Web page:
In the 50 years since its creation, PHILADANCO! has become one of the nation's most innovative and successful dance training programs, drawing students from the local region and across the country and around the world. At its home-base on Philadanco Way in West Philadelphia, PHILADANCO! is renowned for its community engagement programs and its professional company which tours extensively in the US and abroad. Learn more: philadanco.org


MARCH 17 4 5:00 – 6:30 PM 4 LIVE ONLINE EVENT

What Kids Can't Do: Youth, Historical Agency, and Authority ABOSEDE GEORGE

Associate Professor of History, Barnard College and Columbia University

SARAH MAZA

Jane Long Professor in the Arts and Sciences and Professor of History, Northwestern University Moderated by MIA BAY, Roy F. and Jeanette P. Nichols Professor of American History, University of Pennsylvania Can children or adolescents make rational choices? To what extent do they have agency or the ability to shape their own circumstances or destinies? Join leading historians Abosede George and Sarah Maza, in conversation with Penn’s Mia Bay, for a discussion about childrens’ lives in different parts of the world and in different eras, as well as how to think about the role of children in history more generally. Cosponsored by the Departments of Africana Studies and History.


MARCH 24 4 5:00 – 6:30 PM 4 LIVE ONLINE EVENT DR. S.T. LEE DISTINGUISHED LECTURE IN THE HUMANITIES

Improvisation

TYSHAWN SOREY

Multi-instrumentalist and composer Presidential Assistant Professor of Music, University of Pennsylvania

MARILYN CRISPELL

Jazz pianist and composer Conversation moderated by GUTHRIE RAMSEY, Edmund J. and Louise W. Kahn Term Professor of Music, University of Pennsylvania Celebrate choice with an improvisational jazz performance by percussionist Tyshawn Sorey and pianist Marilyn Crispell in this year's esteemed Dr. S.T. Distinguished Lecture in the Humanities! After the performance, Penn Music's Guthrie Ramsey will join Sorey and Crispell for a wide-ranging discussion about the choices they make in improvisation and spontaneous composition, historical perspectives on improvisation, and their acclaimed 2019 release The Adornment of Time. Cosponsored by the Departments of Africana Studies and Music, and the Center for Africana Studies.

DR. S.T. LEE DISTINGUISHED LECTURE IN THE HUMANITIES Each year, the Dr. S.T. Lee Distinguished Lecture in the Humanities brings to the Wolf Humanities Center scholars and artists whose work has advanced our understanding of issues central to the humanities. Previous speakers include Pulitzer Prize-winning author Colson Whitehead, civil rights advocate Michelle Alexander, social theorist Immanuel Wallerstein, and conceptual artist Jenny Holzer. More: wolfhumanities.upenn.edu/st-lee-lectures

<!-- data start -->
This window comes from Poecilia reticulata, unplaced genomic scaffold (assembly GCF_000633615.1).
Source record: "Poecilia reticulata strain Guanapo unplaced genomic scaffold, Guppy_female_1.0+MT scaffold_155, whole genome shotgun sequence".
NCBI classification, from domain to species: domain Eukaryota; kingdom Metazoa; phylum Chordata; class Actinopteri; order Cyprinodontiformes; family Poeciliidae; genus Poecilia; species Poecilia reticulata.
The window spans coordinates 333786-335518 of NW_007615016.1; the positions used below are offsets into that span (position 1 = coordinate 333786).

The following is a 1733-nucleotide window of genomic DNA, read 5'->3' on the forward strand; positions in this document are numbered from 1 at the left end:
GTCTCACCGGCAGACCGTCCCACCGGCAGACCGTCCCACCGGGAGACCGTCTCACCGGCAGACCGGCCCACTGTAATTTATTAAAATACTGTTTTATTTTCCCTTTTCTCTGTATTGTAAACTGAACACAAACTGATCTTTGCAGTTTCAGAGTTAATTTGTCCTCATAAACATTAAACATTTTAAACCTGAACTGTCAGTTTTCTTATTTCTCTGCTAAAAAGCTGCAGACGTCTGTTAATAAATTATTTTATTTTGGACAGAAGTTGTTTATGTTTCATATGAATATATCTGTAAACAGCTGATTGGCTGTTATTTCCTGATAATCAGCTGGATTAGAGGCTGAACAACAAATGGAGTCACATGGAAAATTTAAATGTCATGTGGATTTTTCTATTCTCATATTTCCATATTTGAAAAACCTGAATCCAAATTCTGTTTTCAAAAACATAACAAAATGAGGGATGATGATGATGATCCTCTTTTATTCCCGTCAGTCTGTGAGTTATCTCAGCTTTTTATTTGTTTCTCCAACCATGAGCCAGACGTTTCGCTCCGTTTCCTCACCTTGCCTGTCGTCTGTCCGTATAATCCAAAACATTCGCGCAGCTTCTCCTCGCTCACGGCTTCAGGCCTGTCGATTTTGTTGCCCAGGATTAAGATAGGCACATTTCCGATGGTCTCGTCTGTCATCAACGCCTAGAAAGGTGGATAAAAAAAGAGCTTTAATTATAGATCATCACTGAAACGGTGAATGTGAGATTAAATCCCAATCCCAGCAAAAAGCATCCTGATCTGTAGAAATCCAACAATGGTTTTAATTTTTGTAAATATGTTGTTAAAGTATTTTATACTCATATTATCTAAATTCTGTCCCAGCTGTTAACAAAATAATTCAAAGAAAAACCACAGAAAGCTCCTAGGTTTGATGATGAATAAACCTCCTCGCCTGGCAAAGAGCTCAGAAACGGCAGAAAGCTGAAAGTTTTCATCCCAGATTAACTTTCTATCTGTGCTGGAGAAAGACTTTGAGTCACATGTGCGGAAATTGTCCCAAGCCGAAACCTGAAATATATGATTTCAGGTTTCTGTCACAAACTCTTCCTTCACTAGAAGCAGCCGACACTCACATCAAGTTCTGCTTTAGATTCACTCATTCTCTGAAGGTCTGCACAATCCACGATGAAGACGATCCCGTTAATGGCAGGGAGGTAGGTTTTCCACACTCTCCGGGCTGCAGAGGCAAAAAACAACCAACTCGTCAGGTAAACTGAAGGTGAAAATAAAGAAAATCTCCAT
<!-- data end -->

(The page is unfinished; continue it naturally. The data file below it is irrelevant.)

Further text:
MARCH 31 4 5:00 – 6:30 PM 4 LIVE ONLINE EVENT

Multiple Choice ALEJANDRO ZAMBRA Novelist

In conversation with ERICKA BECKMAN, Associate Professor of Romance Languages, University of Pennsylvania Chilean novelist and poet Alejandro Zambra reads from Multiple Choice, his 2014 novel written in the form of a multiple choice aptitude test, and talks with Penn Hispanic and Portuguese Studies’ Ericka Beckman about his interest in the global format of the multiple choice exam, the experimental nature of his work, his local and global audience, and the question of languages, translation, and global literature in the Wolf Humanities Center’s 2020-2021 Forum on Choice closing program. Cosponsored by the Departments of Hispanic and Portuguese Studies, and Music, and the Program in Comparative Literature.

MAKE A GIFT Help us continue our common stake in the “thinking arts” with a tax-deductible gift to our annual fund. Special recognition will be given for these contributions: Director’s Circle ($5000+) Patron ($1000) Benefactor ($2000) Donor ($500) Make your gift online: www.sas.upenn.edu/gifts/wolf or call Sara Varney, Associate Director, 215.746.5940 for more information.


RESEARCH FELLOWS4FORUM ON CHOICE, 2020–2021 MELLON POSTDOCTORAL FELLOWS IN THE HUMANITIES Keren He 4 Chinese Studies; Literary and Cultural Studies; Intellectual History Na Sil Heo 4 History Elyan Hill 4 Africana Studies; Women's Studies Shayan Rajani 4 History

PENN FACULTY FELLOWS Oscar Aguirre Mandujano 4 History Julia Alekseyeva 4 English; Cinema & Media Studies Shira Brisman 4 History of Art Ashley Brock 4 Romance Languages Ian Fleishman 4 Germanic Languages and Literatures; Cinema & Media Studies Glenda Goodman 4 Music Nancy Hirschmann 4 Political Science; Gender, Sexuality, and Women’s Studies Lisa Mitchell 4 South Asia Studies Melissa Teixeira 4 History Jolyon Thomas 4 Religious Studies